Among his many Cleveland credits, Gurgol directed A Little Night Music for the Cleveland Opera in 2007 and Sweeney Todd at Cain Park in 2010. He also produced My Fair Lady at the Beck Center in 2010, and served as rehearsal director for Cleveland dance troupe, Dancing Wheels.
He was perhaps best known, though, as co-founder, with Boukis, of Kalliope Stage in Cleveland Heights. The regional professional theater focused on presenting reinvented classics and the best new works of American musical theater. When Kalliope closed in 2008 after a four-year run, its loss deeply saddened the local theater community.
Nonetheless, Gurgol remained in great demand as a director. Among his many professional assets was a passion for presenting new works, recalls Boukis. “He was committed to finding the gems that were undiscovered and putting the shine to them.”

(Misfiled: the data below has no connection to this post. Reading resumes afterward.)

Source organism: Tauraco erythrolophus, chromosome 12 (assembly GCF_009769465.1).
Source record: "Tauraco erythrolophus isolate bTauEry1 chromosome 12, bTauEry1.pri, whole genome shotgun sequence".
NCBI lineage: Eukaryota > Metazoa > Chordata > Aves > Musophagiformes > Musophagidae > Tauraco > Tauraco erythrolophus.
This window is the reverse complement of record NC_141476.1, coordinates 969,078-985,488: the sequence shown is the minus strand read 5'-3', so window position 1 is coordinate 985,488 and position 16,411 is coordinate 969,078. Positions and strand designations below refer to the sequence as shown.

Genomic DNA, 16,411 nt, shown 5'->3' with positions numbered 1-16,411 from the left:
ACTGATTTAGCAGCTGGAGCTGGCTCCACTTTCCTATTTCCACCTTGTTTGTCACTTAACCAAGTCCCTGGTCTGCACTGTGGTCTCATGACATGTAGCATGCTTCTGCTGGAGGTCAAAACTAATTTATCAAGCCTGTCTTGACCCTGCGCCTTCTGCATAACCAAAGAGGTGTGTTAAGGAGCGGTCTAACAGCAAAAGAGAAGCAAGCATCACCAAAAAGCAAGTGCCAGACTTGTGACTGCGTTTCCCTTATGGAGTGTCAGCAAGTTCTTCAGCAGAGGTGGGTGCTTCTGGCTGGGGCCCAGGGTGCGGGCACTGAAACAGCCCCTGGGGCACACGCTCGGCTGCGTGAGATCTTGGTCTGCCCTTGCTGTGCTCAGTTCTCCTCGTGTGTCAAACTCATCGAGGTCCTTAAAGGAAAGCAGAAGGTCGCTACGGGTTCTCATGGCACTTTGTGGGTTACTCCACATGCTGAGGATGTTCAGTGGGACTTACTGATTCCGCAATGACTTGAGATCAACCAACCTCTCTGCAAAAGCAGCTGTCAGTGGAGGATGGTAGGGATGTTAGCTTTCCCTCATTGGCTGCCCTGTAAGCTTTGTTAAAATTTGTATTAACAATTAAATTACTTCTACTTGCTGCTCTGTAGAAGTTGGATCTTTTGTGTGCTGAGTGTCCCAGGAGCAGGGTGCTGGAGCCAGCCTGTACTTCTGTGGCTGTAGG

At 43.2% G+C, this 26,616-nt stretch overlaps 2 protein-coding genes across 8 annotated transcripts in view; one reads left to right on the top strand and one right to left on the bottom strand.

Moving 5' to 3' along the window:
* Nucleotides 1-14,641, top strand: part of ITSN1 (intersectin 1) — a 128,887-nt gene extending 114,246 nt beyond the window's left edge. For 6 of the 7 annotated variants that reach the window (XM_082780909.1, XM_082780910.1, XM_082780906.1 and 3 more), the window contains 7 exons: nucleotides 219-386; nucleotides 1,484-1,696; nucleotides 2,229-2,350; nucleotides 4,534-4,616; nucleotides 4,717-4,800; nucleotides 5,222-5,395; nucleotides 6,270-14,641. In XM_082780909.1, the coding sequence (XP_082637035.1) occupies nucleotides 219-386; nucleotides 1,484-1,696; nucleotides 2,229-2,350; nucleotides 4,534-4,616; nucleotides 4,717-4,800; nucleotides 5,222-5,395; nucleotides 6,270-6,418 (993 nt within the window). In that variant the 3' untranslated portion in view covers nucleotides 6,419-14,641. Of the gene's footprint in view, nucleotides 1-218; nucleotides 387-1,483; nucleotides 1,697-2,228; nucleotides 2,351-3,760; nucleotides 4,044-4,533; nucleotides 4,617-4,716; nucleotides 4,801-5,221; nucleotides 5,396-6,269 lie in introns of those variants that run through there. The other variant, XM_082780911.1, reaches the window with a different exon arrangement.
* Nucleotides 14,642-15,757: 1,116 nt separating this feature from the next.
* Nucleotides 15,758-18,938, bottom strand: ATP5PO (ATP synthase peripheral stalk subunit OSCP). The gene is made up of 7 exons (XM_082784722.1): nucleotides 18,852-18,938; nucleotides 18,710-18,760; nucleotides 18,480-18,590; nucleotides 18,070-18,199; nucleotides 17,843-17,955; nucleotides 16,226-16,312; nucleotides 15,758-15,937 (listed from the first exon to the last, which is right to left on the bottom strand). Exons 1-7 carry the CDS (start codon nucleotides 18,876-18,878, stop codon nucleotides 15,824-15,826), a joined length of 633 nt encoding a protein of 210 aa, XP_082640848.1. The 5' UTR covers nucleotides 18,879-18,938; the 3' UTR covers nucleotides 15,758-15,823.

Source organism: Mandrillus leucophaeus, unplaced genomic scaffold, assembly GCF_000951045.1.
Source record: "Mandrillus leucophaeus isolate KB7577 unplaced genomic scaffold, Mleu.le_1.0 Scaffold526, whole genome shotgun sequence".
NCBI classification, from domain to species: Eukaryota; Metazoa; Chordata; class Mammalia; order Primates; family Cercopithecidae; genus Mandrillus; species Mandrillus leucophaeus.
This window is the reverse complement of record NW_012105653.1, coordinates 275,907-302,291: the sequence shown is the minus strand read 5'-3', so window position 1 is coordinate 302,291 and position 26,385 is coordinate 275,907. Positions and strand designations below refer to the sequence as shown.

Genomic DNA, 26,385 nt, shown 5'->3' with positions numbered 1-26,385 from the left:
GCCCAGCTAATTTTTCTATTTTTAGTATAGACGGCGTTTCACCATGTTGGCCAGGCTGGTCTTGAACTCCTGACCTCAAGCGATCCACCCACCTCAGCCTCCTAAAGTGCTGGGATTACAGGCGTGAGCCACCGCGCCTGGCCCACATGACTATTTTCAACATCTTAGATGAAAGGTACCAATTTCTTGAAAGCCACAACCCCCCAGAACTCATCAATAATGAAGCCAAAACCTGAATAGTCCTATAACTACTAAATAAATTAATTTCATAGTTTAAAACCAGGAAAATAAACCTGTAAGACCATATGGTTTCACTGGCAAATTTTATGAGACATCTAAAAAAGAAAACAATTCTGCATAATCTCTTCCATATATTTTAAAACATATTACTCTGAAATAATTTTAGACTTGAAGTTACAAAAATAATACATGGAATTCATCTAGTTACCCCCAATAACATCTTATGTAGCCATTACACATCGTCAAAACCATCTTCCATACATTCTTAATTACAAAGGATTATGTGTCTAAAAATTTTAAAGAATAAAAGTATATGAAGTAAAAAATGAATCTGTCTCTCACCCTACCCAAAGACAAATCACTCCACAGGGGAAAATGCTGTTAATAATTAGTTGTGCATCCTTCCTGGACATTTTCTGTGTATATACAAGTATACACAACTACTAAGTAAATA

He was also a meticulous researcher, who dug deeply into his material both to ensure historical accuracy and to capture the nuances of daily life during the period. “Cabaret (at Kalliope in 2005) was probably his opus. His research of that period was what made the show so rich. I can’t speak highly enough about his commitment to the work.”
Gurgol was in the midst of preparing to direct Avenue Q this summer at Cain Park when he became ill, says partner and colleague Rex Snider. “He hoped that he would be able to put on a final show, but he wasn’t.”
A mass will be held for Gurgol on Saturday March 31 at 10 a.m. at St. John’s Cathedral (1007 Superior Ave.) in downtown Cleveland. — Elaine T. Cicora
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